A few tidbits that may or may not be of interest regarding Eternia: she’s a girl. She’s white. She’s from Canada. Heck, she used to date Apathy. Any three of these may comprise three strikes for some listeners, but if not then there’s a good chance you’ll like “At Last,” her collaboration album with fellow Toronto native MoSS, a producer who has quietly amassed credits on albums by AZ, Big Noyd, Slum Village, KRS-One, Obie Trice, Joe Budden, Joell Ortiz, Big Shug, Kool G Rap, Canibus, and damn near the whole Boot Camp Clik and Wu-Tang Clan. The scarcity of female MCs in rap’s mainstream is the rare trend mirrored in underground hip hop, and having aligned herself with celebrated male rappers from across the underground spectrum, she joins a dwindling but elite few. Arriving on the celebrated Fatbeats label after purported years in the making, “At Last” is Eternia’s second proper album following 2005’s “It’s Called Life” and two collections of unreleased material.

Eternia is an extremely aggressive rapper who is not concerned with toning down her boasts and threats in the interest of being ladylike. This quality is one most listeners aren’t used to, and some may find it off-putting to hear such hostile remarks from her. Many of her female predecessors, from Eve to Psalm One, found rap as an outlet for their insecurities growing up, and devoted a good deal of their rhymes just to contending that they could hang with the boys. Eternia is no exception to either count; the opener, tellingly titled “Any Man,” wastes no time in setting up Eternia’s battle rap:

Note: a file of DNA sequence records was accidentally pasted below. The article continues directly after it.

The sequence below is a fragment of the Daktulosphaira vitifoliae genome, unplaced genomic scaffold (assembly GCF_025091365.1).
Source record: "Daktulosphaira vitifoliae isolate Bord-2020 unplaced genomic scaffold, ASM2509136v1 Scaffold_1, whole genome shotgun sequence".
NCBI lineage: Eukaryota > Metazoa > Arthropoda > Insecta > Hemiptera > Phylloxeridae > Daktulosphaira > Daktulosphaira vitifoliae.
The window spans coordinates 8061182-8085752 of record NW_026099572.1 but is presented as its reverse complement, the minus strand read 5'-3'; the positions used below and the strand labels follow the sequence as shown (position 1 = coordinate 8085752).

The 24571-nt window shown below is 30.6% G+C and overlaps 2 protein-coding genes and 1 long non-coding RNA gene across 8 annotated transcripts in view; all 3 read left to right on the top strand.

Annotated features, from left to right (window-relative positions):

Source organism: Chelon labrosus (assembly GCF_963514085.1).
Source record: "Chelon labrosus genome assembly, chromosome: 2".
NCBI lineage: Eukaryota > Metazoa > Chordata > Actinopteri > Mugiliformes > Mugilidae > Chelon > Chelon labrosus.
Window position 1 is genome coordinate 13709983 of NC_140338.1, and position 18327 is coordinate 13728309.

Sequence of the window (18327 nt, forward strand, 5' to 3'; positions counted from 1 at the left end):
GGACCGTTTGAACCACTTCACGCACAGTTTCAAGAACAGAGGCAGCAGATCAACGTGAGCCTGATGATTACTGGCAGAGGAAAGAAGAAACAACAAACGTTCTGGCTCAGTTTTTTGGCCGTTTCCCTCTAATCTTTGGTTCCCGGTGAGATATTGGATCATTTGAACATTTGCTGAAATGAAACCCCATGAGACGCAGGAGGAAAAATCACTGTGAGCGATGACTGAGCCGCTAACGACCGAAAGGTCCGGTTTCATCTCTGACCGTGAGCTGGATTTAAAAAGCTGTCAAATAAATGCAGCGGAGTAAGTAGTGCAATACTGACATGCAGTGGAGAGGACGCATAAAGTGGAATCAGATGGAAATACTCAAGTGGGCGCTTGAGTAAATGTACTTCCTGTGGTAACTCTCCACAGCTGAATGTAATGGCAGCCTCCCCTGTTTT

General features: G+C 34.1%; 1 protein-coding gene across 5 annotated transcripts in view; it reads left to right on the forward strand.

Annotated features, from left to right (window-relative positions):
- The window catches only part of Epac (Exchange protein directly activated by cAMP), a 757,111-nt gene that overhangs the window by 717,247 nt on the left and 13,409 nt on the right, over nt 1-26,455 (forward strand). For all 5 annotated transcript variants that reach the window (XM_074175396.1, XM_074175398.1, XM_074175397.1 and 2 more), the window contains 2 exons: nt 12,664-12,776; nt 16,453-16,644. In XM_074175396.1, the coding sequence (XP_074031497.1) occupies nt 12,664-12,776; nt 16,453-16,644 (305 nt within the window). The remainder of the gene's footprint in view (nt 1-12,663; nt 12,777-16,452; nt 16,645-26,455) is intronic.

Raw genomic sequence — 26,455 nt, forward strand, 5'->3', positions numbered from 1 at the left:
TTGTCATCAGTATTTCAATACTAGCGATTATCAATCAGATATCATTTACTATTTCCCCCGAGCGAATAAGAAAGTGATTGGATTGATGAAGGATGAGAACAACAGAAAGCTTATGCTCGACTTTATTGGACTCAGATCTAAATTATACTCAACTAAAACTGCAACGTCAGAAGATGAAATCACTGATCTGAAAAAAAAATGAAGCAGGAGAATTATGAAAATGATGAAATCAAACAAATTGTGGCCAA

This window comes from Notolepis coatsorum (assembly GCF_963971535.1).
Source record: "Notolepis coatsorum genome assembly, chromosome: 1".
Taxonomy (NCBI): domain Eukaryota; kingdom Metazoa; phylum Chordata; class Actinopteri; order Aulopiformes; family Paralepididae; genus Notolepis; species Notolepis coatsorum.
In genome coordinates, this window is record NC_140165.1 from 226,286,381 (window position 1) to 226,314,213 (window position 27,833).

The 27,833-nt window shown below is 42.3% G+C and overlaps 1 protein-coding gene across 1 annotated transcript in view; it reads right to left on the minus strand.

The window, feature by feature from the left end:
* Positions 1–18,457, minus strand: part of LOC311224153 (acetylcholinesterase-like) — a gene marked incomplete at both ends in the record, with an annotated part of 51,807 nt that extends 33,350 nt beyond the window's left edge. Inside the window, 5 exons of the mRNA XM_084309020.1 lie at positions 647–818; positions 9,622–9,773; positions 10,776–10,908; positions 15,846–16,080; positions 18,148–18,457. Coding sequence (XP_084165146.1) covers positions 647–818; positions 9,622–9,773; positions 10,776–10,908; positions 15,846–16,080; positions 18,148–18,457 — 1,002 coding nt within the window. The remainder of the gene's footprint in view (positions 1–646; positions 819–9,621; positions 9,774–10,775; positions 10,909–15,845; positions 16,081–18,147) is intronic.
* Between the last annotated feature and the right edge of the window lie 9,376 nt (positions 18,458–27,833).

“When I see you walk on my spot, I swear I’ll burn you
See you try to rock, dude, I will hurt you
Talk shit to E, believe me, I heard you
But you don’t matter no more, you don’t matter no more
When I see you trying to burn E, I burn through you
If you didn’t care you wouldn’t dare, I’ll hurt you
Watch one woman stand strong, like ‘Who you?’
‘Cause you don’t matter no more, you don’t matter no more”

Eternia is completely humorless, but two things can’t be denied: she is fiercely determined, and she can seriously spit. E strikes me as a female Termanology, who coincidentally appears on “At Last.” She has flow for days, an endless supply of punchlines, nostalgia for the ’90s boom bap sound, and her lyrics are largely focused on her own skills and supremacy above her nameless competitors. Then again, she might be more akin to her friends from A.O.T.P., providing tireless lyrical onslaughts with little reprieve. She holds her own trading bars with Joell Ortiz on the vicious “It’s Funny,” then shares the mic with Rah Digga and Rage of Death Row fame on “The BBQ,” an all-female nod to Main Source’s 1991 posse cut “Live at the Barbeque,” even borrowing the hook from the classic. Eternia’s verse recalls Joe Fatal’s on the original: